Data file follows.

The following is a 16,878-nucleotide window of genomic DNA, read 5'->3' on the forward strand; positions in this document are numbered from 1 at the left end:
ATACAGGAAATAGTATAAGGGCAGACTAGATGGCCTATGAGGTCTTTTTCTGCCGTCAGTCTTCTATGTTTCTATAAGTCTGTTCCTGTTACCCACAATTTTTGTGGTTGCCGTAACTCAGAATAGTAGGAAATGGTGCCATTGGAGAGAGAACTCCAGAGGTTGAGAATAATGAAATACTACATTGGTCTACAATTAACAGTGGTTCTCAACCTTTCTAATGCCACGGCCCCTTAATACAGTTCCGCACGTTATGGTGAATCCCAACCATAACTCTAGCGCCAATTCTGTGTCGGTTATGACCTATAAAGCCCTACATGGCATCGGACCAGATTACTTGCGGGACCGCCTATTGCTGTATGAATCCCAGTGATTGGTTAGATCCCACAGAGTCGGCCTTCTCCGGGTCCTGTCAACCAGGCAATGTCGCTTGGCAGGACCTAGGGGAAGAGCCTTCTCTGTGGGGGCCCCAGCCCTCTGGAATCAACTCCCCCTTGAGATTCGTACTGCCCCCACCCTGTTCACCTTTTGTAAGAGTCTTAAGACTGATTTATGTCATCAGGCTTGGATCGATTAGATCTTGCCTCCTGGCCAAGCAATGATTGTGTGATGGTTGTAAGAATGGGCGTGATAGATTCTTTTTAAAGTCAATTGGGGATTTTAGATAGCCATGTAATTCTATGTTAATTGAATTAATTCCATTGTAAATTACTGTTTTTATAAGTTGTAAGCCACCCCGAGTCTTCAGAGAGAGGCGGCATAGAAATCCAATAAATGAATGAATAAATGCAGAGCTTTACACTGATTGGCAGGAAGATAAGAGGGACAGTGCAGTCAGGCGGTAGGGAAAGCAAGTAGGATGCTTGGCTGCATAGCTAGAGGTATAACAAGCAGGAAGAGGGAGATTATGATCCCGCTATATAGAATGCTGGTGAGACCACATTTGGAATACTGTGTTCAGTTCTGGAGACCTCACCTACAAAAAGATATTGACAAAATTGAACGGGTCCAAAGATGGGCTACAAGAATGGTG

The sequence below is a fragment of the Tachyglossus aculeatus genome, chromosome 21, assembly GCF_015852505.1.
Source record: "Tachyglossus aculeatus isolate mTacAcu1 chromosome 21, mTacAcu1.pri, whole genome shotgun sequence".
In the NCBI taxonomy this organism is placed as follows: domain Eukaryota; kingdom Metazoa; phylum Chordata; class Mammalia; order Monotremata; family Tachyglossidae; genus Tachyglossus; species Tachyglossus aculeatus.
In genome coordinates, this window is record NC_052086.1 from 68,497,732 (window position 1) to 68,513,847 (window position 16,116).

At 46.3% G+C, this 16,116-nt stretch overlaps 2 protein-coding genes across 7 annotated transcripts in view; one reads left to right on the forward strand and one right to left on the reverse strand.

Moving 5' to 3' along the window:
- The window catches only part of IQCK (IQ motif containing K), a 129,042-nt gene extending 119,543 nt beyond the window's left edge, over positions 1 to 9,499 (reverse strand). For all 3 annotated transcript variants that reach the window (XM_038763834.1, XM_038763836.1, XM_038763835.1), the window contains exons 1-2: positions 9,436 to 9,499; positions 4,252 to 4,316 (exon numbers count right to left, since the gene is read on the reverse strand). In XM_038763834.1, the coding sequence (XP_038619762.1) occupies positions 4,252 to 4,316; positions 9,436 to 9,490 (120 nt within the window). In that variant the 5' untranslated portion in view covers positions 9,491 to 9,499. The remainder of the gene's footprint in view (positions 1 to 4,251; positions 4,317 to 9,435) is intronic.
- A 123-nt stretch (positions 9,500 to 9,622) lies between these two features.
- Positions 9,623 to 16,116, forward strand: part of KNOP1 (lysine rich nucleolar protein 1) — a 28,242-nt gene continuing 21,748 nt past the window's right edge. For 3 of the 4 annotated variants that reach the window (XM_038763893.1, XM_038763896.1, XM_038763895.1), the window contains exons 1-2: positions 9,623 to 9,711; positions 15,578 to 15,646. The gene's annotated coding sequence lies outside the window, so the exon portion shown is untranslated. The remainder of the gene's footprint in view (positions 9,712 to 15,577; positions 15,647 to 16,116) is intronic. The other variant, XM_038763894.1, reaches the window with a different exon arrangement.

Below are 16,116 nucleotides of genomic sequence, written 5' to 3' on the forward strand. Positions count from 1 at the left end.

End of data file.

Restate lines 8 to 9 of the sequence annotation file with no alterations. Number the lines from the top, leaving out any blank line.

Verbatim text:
Moving 5' to 3' along the window:
- The window catches only part of IQCK (IQ motif containing K), a 129,042-nt gene extending 119,543 nt beyond the window's left edge, over positions 1 to 9,499 (reverse strand). For all 3 annotated transcript variants that reach the window (XM_038763834.1, XM_038763836.1, XM_038763835.1), the window contains exons 1-2: positions 9,436 to 9,499; positions 4,252 to 4,316 (exon numbers count right to left, since the gene is read on the reverse strand). In XM_038763834.1, the coding sequence (XP_038619762.1) occupies positions 4,252 to 4,316; positions 9,436 to 9,490 (120 nt within the window). In that variant the 5' untranslated portion in view covers positions 9,491 to 9,499. The remainder of the gene's footprint in view (positions 1 to 4,251; positions 4,317 to 9,435) is intronic.